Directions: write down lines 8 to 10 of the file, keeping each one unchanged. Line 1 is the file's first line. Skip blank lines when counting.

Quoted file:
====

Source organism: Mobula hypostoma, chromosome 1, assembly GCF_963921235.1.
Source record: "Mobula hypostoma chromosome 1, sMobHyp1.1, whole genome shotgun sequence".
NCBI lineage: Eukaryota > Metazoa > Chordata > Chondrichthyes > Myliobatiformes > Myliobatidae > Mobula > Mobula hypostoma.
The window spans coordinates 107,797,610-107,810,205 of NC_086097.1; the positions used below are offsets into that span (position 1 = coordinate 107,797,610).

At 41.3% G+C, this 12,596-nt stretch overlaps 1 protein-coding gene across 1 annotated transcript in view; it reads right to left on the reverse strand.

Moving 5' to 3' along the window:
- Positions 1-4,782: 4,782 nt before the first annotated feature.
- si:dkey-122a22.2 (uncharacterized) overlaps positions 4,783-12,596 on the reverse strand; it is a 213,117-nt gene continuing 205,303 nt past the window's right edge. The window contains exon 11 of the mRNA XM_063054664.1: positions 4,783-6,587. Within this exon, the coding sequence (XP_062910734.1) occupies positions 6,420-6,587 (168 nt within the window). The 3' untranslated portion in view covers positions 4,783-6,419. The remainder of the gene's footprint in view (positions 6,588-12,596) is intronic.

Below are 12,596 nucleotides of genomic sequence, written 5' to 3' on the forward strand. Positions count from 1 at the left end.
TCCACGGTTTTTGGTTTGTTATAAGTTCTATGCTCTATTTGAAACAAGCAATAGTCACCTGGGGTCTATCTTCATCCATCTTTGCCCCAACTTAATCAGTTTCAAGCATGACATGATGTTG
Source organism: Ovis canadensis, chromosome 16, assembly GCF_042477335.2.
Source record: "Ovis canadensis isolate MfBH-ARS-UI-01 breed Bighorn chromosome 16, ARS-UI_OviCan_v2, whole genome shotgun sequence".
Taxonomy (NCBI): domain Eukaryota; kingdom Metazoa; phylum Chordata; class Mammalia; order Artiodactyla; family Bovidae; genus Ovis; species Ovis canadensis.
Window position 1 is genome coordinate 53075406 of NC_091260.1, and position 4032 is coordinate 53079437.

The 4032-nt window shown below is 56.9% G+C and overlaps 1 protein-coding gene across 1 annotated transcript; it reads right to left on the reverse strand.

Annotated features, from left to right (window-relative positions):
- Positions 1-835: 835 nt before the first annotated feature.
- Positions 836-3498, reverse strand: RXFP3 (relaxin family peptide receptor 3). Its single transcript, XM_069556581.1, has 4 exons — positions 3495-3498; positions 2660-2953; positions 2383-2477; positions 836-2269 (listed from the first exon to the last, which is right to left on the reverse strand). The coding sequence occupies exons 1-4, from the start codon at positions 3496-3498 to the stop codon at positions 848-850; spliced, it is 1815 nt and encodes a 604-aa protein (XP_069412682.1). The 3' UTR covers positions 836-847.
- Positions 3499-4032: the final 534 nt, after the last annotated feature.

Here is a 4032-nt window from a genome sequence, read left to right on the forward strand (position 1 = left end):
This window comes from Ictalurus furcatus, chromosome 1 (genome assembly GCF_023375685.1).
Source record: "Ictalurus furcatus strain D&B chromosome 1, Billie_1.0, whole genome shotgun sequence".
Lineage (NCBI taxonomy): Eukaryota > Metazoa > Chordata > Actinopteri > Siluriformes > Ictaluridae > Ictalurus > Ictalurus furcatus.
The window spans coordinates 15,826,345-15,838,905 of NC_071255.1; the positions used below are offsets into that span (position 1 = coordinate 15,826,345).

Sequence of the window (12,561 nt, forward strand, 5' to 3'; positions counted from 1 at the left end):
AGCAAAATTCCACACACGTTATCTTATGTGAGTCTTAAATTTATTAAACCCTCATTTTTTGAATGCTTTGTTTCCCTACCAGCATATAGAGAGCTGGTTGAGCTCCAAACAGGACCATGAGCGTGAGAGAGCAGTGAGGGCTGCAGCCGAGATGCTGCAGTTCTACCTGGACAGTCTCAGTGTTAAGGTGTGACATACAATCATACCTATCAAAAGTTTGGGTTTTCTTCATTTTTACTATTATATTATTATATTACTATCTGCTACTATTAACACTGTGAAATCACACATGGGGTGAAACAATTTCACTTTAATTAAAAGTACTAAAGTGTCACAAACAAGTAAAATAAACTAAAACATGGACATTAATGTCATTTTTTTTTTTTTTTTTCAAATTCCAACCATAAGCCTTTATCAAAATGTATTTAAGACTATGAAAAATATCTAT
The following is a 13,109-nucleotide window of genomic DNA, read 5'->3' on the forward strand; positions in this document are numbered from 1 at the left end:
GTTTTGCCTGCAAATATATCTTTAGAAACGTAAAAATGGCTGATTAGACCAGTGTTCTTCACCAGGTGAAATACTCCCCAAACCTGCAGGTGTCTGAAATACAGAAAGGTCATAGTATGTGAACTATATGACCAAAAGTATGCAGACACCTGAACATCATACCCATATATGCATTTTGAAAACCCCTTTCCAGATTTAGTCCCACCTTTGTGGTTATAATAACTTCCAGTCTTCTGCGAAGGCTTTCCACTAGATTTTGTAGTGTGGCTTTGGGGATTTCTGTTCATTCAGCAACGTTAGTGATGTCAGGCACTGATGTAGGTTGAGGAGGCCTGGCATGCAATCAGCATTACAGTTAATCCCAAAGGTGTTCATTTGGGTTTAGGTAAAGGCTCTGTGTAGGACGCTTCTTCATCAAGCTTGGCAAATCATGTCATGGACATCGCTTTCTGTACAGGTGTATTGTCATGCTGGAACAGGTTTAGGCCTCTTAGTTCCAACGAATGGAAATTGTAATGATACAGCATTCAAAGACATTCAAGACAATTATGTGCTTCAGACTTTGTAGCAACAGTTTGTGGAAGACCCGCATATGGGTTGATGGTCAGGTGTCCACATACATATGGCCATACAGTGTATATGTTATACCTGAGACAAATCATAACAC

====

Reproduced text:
- si:dkey-122a22.2 (uncharacterized) overlaps positions 4,783-12,596 on the reverse strand; it is a 213,117-nt gene continuing 205,303 nt past the window's right edge. The window contains exon 11 of the mRNA XM_063054664.1: positions 4,783-6,587. Within this exon, the coding sequence (XP_062910734.1) occupies positions 6,420-6,587 (168 nt within the window). The 3' untranslated portion in view covers positions 4,783-6,419. The remainder of the gene's footprint in view (positions 6,588-12,596) is intronic.

Below are 12,596 nucleotides of genomic sequence, written 5' to 3' on the forward strand. Positions count from 1 at the left end.
TCCACGGTTTTTGGTTTGTTATAAGTTCTATGCTCTATTTGAAACAAGCAATAGTCACCTGGGGTCTATCTTCATCCATCTTTGCCCCAACTTAATCAGTTTCAAGCATGACATGATGTTG